The EU official, who asked not to be named because the decisions are under consideration and have not been made public, said there are no outstanding requests for UK exports from Astra’s production facility in the Netherlands, but should such a request be made, it is likely to be rejected. A production plant in the Netherlands and one in Belgium produce ingredients for the Astra shot.

The Times newspaper reported on Monday that the UK may share stockpiles at the Halix site in the Netherlands. The newspaper said that if the EU limits demands to those, then the British government will negotiate.

Astra has been at the centre of the EU’s vaccination problems since first cutting delivery targets because of a production problem. Most recently, its shot was temporarily suspended in much of Europe over blood-clot fears.

While the EU drug regulator backed the vaccine last week, and US trial results published on Monday said there were no safety concerns, public trust in the shot has plummeted in Europe. The majority of people in Germany, France, Italy and Spain now see the vaccine as unsafe, according to a survey by YouGov published by The Telegraph. 

Such public concern could be bad news for the EU, which is struggling to overcome a slow start to its inoculation campaign.

The European Commission said last week that it would restrict exports of vaccines to countries that don’t reciprocate or that already have high vaccination rates.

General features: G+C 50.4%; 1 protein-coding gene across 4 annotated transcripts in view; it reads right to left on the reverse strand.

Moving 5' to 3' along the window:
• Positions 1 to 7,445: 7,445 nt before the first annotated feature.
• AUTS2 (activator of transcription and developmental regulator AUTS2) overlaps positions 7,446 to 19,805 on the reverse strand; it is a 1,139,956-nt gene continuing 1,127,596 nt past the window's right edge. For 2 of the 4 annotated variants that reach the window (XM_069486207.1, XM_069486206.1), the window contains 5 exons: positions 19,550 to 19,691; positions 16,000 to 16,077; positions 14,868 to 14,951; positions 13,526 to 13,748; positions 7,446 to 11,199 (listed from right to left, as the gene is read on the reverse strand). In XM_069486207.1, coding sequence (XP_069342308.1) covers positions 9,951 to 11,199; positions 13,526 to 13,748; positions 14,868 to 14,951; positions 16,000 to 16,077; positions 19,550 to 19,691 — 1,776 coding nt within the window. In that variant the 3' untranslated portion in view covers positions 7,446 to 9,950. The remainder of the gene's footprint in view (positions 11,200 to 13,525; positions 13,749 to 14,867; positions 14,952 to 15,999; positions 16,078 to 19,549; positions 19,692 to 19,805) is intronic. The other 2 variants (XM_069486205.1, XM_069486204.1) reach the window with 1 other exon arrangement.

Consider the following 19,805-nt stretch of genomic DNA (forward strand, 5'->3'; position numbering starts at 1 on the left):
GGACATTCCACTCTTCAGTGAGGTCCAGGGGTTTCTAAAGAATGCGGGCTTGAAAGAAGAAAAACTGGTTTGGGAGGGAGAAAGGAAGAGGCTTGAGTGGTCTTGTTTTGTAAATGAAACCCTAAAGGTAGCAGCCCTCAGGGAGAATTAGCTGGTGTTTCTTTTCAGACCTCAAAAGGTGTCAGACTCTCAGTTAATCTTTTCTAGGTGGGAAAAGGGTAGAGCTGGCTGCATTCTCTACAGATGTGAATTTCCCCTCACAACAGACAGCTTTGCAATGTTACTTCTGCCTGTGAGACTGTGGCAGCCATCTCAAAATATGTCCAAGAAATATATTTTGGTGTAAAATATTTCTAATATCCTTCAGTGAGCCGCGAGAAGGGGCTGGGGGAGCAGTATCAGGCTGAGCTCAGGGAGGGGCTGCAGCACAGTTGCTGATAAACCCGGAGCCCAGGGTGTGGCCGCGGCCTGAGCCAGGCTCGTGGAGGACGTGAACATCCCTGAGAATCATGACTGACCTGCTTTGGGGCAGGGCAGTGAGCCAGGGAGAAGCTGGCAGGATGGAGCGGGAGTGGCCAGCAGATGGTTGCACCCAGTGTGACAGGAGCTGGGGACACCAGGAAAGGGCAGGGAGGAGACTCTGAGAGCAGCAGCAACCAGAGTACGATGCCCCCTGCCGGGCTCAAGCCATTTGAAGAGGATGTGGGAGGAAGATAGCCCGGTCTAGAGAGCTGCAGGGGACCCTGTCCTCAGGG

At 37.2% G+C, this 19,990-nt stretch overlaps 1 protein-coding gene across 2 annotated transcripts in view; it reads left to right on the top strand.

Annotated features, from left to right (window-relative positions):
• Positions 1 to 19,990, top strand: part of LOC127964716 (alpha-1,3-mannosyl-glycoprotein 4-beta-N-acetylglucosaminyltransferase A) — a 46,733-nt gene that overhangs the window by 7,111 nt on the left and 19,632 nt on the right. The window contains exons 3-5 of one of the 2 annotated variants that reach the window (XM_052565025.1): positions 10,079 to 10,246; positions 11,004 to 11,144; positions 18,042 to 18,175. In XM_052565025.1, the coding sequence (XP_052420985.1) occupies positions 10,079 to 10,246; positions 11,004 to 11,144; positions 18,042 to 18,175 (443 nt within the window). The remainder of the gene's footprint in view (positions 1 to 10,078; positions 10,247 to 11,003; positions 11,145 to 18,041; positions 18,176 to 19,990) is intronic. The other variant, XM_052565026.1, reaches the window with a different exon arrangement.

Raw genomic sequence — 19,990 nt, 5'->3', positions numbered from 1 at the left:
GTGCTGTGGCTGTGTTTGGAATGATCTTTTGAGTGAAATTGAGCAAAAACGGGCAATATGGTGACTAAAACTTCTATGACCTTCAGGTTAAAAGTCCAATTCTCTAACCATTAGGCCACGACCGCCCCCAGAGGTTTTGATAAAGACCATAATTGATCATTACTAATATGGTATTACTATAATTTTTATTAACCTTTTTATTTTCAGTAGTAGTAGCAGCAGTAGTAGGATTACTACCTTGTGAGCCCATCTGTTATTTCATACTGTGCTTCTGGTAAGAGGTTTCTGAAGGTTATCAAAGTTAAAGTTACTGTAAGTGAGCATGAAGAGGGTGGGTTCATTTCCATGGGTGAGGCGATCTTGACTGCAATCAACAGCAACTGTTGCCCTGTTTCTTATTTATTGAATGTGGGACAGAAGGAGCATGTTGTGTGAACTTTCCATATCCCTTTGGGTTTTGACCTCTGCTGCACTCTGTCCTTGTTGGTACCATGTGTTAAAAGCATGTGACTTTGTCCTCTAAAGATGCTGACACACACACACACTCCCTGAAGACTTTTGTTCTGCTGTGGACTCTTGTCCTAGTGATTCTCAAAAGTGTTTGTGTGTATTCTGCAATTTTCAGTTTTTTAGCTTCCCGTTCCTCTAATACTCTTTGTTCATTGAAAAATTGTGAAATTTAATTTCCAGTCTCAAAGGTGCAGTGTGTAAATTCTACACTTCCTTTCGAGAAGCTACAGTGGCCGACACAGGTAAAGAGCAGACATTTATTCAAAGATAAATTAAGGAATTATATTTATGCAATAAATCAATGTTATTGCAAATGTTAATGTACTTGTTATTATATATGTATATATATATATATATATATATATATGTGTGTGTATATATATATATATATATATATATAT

The UK is the largest recipient of doses made in the EU, receiving 10-million of 42-million shots exported by the bloc so far. The EU has previously demanded AstraZeneca use doses manufactured in the UK to meet its contractual obligations to the bloc.

“This is not about banning vaccine exports, this is about making sure that companies deliver on their contracts,” EU Commission spokesperson Eric Mamer told reporters in Brussels.

But Pfizer has warned that the free movement of supplies between the UK and EU is critical to the production of its own vaccine. Manufacturing of lipids — the fatty substance used to deliver the genetic material at the heart of the vaccine Pfizer makes with its German partner BioNTech — takes place at a secret location in the UK before shipping to the EU where the shots are completed.

The EU is not alone in having supply issues. The UK is facing a “significant” four-week cut to the supply of Covid-19 vaccines from late March. A delayed shipment of the Astra vaccine from India and a batch requiring retesting are behind the disruption.

Edward Lister, one of Johnson’s closest advisers, is in India this week after the delay of Astra doses earmarked for the UK from the country’s Serum Institute. Johnson’s office said it was a pre-planned trip ahead of the premier visiting India next month rather than an attempt to address shortages.



Would you like to comment on this article or view other readers' comments?
Register (it’s quick and free) or sign in now.

Speech Bubbles

Please read our Comment Policy before commenting.